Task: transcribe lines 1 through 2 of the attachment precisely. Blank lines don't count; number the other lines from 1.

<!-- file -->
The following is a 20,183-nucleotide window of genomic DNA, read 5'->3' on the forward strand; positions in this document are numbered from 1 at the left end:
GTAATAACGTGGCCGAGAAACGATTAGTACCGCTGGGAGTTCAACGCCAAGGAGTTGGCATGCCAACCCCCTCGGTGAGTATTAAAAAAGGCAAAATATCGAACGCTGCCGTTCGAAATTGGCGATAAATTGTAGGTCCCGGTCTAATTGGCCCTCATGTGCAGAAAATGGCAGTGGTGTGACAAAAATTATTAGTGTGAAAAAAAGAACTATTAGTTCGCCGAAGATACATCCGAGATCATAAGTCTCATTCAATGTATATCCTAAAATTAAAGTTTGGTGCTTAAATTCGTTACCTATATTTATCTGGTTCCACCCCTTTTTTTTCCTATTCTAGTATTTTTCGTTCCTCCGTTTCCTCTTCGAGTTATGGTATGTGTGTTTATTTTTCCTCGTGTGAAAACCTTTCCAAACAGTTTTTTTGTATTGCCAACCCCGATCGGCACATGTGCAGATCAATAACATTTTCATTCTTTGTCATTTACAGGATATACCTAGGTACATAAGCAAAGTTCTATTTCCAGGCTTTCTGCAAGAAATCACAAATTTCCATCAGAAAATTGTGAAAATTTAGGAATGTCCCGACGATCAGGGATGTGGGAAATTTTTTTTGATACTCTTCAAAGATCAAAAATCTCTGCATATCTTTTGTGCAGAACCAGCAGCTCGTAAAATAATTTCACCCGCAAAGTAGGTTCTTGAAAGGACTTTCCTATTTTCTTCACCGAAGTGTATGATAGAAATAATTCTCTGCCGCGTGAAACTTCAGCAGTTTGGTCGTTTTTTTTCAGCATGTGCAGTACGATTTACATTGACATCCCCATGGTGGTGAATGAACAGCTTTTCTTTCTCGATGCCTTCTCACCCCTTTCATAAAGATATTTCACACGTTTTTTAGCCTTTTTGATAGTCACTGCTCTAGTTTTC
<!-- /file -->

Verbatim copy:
The following is a 20,183-nucleotide window of genomic DNA, read 5'->3' on the forward strand; positions in this document are numbered from 1 at the left end:
GTAATAACGTGGCCGAGAAACGATTAGTACCGCTGGGAGTTCAACGCCAAGGAGTTGGCATGCCAACCCCCTCGGTGAGTATTAAAAAAGGCAAAATATCGAACGCTGCCGTTCGAAATTGGCGATAAATTGTAGGTCCCGGTCTAATTGGCCCTCATGTGCAGAAAATGGCAGTGGTGTGACAAAAATTATTAGTGTGAAAAAAAGAACTATTAGTTCGCCGAAGATACATCCGAGATCATAAGTCTCATTCAATGTATATCCTAAAATTAAAGTTTGGTGCTTAAATTCGTTACCTATATTTATCTGGTTCCACCCCTTTTTTTTCCTATTCTAGTATTTTTCGTTCCTCCGTTTCCTCTTCGAGTTATGGTATGTGTGTTTATTTTTCCTCGTGTGAAAACCTTTCCAAACAGTTTTTTTGTATTGCCAACCCCGATCGGCACATGTGCAGATCAATAACATTTTCATTCTTTGTCATTTACAGGATATACCTAGGTACATAAGCAAAGTTCTATTTCCAGGCTTTCTGCAAGAAATCACAAATTTCCATCAGAAAATTGTGAAAATTTAGGAATGTCCCGACGATCAGGGATGTGGGAAATTTTTTTTGATACTCTTCAAAGATCAAAAATCTCTGCATATCTTTTGTGCAGAACCAGCAGCTCGTAAAATAATTTCACCCGCAAAGTAGGTTCTTGAAAGGACTTTCCTATTTTCTTCACCGAAGTGTATGATAGAAATAATTCTCTGCCGCGTGAAACTTCAGCAGTTTGGTCGTTTTTTTTCAGCATGTGCAGTACGATTTACATTGACATCCCCATGGTGGTGAATGAACAGCTTTTCTTTCTCGATGCCTTCTCACCCCTTTCATAAAGATATTTCACACGTTTTTTAGCCTTTTTGATAGTCACTGCTCTAGTTTTC